To remedy this problem, in fall 2017 we released the oak trees by thinning out the majority of the non-desirable trees. The result is a much more open woodland that will allow the Oregon white oak to receive sufficient sunlight and grow to be healthy, majestic trees.

TEXAS, UNITED STATES

Who are we planting with?

Professional planters and local volunteers including Marines, teachers and students

What are we planting?

8 different native species that include (Huajilo - the honey tree, Devil’s Crew, Torchwood and more)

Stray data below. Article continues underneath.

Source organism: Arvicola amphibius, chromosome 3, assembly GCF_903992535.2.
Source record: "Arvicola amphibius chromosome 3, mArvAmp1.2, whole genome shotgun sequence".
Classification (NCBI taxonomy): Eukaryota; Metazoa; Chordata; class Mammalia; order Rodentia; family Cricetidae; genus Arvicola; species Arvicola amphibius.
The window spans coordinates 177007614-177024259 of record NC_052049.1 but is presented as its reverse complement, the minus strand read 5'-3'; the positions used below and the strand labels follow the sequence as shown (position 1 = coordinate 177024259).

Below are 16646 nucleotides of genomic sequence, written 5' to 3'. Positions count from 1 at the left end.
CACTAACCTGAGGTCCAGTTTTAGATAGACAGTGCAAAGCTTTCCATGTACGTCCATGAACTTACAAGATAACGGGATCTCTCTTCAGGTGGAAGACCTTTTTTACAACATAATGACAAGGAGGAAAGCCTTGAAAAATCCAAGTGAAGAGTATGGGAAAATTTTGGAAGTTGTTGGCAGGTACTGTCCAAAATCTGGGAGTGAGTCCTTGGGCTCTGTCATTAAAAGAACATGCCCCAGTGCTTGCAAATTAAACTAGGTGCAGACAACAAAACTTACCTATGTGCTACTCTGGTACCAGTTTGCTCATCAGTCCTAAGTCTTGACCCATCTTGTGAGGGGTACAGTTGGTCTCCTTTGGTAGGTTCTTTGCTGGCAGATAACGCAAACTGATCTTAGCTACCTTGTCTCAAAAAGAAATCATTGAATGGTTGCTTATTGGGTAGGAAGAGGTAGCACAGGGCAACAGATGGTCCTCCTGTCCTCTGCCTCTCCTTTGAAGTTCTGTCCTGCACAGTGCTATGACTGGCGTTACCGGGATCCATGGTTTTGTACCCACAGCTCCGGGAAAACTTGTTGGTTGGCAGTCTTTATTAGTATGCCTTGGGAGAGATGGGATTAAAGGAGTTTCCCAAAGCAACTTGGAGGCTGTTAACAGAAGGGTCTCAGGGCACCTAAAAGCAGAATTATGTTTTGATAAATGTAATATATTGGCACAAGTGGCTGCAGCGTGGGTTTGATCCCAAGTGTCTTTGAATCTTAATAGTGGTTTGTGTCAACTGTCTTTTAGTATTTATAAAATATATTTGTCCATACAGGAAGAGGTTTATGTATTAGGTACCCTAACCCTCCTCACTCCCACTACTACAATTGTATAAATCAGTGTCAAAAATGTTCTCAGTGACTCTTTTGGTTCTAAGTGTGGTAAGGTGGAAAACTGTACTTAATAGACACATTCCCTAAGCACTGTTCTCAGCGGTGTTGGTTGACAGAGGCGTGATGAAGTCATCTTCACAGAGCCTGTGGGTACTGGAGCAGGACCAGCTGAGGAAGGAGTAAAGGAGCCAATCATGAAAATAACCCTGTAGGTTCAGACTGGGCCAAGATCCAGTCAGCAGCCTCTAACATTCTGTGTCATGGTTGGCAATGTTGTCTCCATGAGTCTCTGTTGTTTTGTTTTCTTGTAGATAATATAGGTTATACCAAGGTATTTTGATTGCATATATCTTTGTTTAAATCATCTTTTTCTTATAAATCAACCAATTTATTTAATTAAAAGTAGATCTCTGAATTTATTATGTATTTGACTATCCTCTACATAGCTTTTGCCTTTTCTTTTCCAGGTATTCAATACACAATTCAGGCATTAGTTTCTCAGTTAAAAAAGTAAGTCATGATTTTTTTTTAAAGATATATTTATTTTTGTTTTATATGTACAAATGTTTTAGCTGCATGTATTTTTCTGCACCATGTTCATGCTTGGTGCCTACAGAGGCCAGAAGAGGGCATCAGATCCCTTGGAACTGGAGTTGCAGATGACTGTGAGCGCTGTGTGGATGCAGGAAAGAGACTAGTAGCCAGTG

Where are we planting?

the Lower Rio Grande Valley National Wildlife Refuge

When are we planting?

December - March 2016

Why are we planting?

There has been a decrease of around 25% of forested areas in the United States. The most considerable issues concerning deforestation throughout the United States today comes down to illegal logging carried out by companies who go beyond their allowance of harvest and disregard the necessary permits.

tentree has partnered with American Forests and Friends of Wildlife Corridor in an effort to aid in reforestation of areas in Texas’ Lower Rio Grande Valley National Wildlife Refuge. This is one of the most biologically diverse areas in all of North America. Home to 530 species of birds, 40 percent of NA’s North America’s butterfly species, 1,200 plant species and 17 threatened or endangered animal species.